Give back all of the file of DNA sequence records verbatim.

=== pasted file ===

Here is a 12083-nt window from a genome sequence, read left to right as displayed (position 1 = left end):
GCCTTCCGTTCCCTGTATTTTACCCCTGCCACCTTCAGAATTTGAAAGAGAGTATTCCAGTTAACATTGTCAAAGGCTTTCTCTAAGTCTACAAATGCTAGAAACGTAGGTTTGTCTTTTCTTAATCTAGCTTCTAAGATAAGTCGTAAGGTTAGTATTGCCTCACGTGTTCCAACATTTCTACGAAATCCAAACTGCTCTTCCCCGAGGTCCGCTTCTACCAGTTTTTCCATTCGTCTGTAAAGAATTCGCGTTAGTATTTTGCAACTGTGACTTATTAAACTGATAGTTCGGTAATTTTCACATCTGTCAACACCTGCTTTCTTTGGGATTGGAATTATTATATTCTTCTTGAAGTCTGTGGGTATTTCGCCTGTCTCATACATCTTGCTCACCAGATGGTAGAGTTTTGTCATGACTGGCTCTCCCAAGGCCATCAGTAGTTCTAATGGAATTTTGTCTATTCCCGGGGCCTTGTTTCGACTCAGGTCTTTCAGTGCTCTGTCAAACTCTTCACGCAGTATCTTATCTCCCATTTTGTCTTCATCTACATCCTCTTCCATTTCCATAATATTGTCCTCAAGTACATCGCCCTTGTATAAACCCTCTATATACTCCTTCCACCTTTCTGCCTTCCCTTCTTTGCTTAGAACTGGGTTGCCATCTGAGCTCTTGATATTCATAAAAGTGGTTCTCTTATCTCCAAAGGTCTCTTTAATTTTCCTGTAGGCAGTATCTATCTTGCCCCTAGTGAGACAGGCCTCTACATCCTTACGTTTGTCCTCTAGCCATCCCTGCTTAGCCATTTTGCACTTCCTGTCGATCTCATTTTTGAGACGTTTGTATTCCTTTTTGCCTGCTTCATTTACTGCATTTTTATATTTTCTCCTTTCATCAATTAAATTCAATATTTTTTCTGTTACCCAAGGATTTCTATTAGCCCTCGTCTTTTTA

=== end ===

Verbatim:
Here is a 12083-nt window from a genome sequence, read left to right as displayed (position 1 = left end):
GCCTTCCGTTCCCTGTATTTTACCCCTGCCACCTTCAGAATTTGAAAGAGAGTATTCCAGTTAACATTGTCAAAGGCTTTCTCTAAGTCTACAAATGCTAGAAACGTAGGTTTGTCTTTTCTTAATCTAGCTTCTAAGATAAGTCGTAAGGTTAGTATTGCCTCACGTGTTCCAACATTTCTACGAAATCCAAACTGCTCTTCCCCGAGGTCCGCTTCTACCAGTTTTTCCATTCGTCTGTAAAGAATTCGCGTTAGTATTTTGCAACTGTGACTTATTAAACTGATAGTTCGGTAATTTTCACATCTGTCAACACCTGCTTTCTTTGGGATTGGAATTATTATATTCTTCTTGAAGTCTGTGGGTATTTCGCCTGTCTCATACATCTTGCTCACCAGATGGTAGAGTTTTGTCATGACTGGCTCTCCCAAGGCCATCAGTAGTTCTAATGGAATTTTGTCTATTCCCGGGGCCTTGTTTCGACTCAGGTCTTTCAGTGCTCTGTCAAACTCTTCACGCAGTATCTTATCTCCCATTTTGTCTTCATCTACATCCTCTTCCATTTCCATAATATTGTCCTCAAGTACATCGCCCTTGTATAAACCCTCTATATACTCCTTCCACCTTTCTGCCTTCCCTTCTTTGCTTAGAACTGGGTTGCCATCTGAGCTCTTGATATTCATAAAAGTGGTTCTCTTATCTCCAAAGGTCTCTTTAATTTTCCTGTAGGCAGTATCTATCTTGCCCCTAGTGAGACAGGCCTCTACATCCTTACGTTTGTCCTCTAGCCATCCCTGCTTAGCCATTTTGCACTTCCTGTCGATCTCATTTTTGAGACGTTTGTATTCCTTTTTGCCTGCTTCATTTACTGCATTTTTATATTTTCTCCTTTCATCAATTAAATTCAATATTTTTTCTGTTACCCAAGGATTTCTATTAGCCCTCGTCTTTTTA